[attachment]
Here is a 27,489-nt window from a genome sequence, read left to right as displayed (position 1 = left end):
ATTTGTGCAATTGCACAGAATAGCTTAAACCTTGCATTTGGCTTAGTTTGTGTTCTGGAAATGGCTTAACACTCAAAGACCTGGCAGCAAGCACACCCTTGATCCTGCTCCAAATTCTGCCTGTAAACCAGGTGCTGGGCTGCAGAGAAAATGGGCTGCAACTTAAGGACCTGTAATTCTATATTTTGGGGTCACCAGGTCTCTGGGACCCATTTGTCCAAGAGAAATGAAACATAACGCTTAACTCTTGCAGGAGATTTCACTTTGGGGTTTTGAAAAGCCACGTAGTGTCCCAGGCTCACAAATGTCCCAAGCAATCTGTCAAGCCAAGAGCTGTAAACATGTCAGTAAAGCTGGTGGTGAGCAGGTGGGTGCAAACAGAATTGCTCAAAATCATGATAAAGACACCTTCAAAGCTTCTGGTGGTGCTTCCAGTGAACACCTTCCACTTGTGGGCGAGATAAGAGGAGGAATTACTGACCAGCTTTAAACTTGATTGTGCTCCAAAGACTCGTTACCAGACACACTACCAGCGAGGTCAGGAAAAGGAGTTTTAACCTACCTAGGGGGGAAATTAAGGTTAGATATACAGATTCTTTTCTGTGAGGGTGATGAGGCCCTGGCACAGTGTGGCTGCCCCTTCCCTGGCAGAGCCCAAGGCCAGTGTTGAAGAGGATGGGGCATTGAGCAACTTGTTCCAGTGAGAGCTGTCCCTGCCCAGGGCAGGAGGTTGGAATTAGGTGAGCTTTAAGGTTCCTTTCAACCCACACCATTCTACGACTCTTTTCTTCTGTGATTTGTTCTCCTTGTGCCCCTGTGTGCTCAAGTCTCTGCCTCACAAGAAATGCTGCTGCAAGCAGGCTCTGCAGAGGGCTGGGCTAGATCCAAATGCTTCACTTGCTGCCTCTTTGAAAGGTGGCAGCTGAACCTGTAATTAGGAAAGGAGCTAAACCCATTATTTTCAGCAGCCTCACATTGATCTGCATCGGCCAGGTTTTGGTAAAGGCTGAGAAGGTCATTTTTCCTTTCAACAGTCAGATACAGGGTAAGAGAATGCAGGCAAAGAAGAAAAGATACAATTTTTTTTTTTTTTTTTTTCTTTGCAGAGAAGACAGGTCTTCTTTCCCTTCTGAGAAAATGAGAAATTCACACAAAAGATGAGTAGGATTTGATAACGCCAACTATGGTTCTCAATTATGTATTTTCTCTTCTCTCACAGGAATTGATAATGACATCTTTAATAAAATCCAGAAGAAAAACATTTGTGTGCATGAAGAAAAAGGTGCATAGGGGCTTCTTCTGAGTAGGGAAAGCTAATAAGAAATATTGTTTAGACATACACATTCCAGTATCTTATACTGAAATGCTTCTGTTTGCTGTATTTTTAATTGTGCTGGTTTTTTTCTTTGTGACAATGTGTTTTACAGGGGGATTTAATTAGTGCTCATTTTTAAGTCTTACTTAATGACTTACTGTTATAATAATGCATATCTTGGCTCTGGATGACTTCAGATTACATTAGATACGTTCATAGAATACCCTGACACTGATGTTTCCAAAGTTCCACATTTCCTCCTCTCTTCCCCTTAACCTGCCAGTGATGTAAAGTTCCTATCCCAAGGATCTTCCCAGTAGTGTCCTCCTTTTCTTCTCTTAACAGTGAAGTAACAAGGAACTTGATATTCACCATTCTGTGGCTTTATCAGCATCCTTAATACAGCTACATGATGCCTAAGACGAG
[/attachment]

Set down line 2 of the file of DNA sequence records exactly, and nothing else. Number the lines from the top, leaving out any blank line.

ATTTGTGCAATTGCACAGAATAGCTTAAACCTTGCATTTGGCTTAGTTTGTGTTCTGGAAATGGCTTAACACTCAAAGACCTGGCAGCAAGCACACCCTTGATCCTGCTCCAAATTCTGCCTGTAAACCAGGTGCTGGGCTGCAGAGAAAATGGGCTGCAACTTAAGGACCTGTAATTCTATATTTTGGGGTCACCAGGTCTCTGGGACCCATTTGTCCAAGAGAAATGAAACATAACGCTTAACTCTTGCAGGAGATTTCACTTTGGGGTTTTGAAAAGCCACGTAGTGTCCCAGGCTCACAAATGTCCCAAGCAATCTGTCAAGCCAAGAGCTGTAAACATGTCAGTAAAGCTGGTGGTGAGCAGGTGGGTGCAAACAGAATTGCTCAAAATCATGATAAAGACACCTTCAAAGCTTCTGGTGGTGCTTCCAGTGAACACCTTCCACTTGTGGGCGAGATAAGAGGAGGAATTACTGACCAGCTTTAAACTTGATTGTGCTCCAAAGACTCGTTACCAGACACACTACCAGCGAGGTCAGGAAAAGGAGTTTTAACCTACCTAGGGGGGAAATTAAGGTTAGATATACAGATTCTTTTCTGTGAGGGTGATGAGGCCCTGGCACAGTGTGGCTGCCCCTTCCCTGGCAGAGCCCAAGGCCAGTGTTGAAGAGGATGGGGCATTGAGCAACTTGTTCCAGTGAGAGCTGTCCCTGCCCAGGGCAGGAGGTTGGAATTAGGTGAGCTTTAAGGTTCCTTTCAACCCACACCATTCTACGACTCTTTTCTTCTGTGATTTGTTCTCCTTGTGCCCCTGTGTGCTCAAGTCTCTGCCTCACAAGAAATGCTGCTGCAAGCAGGCTCTGCAGAGGGCTGGGCTAGATCCAAATGCTTCACTTGCTGCCTCTTTGAAAGGTGGCAGCTGAACCTGTAATTAGGAAAGGAGCTAAACCCATTATTTTCAGCAGCCTCACATTGATCTGCATCGGCCAGGTTTTGGTAAAGGCTGAGAAGGTCATTTTTCCTTTCAACAGTCAGATACAGGGTAAGAGAATGCAGGCAAAGAAGAAAAGATACAATTTTTTTTTTTTTTTTTTTCTTTGCAGAGAAGACAGGTCTTCTTTCCCTTCTGAGAAAATGAGAAATTCACACAAAAGATGAGTAGGATTTGATAACGCCAACTATGGTTCTCAATTATGTATTTTCTCTTCTCTCACAGGAATTGATAATGACATCTTTAATAAAATCCAGAAGAAAAACATTTGTGTGCATGAAGAAAAAGGTGCATAGGGGCTTCTTCTGAGTAGGGAAAGCTAATAAGAAATATTGTTTAGACATACACATTCCAGTATCTTATACTGAAATGCTTCTGTTTGCTGTATTTTTAATTGTGCTGGTTTTTTTCTTTGTGACAATGTGTTTTACAGGGGGATTTAATTAGTGCTCATTTTTAAGTCTTACTTAATGACTTACTGTTATAATAATGCATATCTTGGCTCTGGATGACTTCAGATTACATTAGATACGTTCATAGAATACCCTGACACTGATGTTTCCAAAGTTCCACATTTCCTCCTCTCTTCCCCTTAACCTGCCAGTGATGTAAAGTTCCTATCCCAAGGATCTTCCCAGTAGTGTCCTCCTTTTCTTCTCTTAACAGTGAAGTAACAAGGAACTTGATATTCACCATTCTGTGGCTTTATCAGCATCCTTAATACAGCTACATGATGCCTAAGACGAG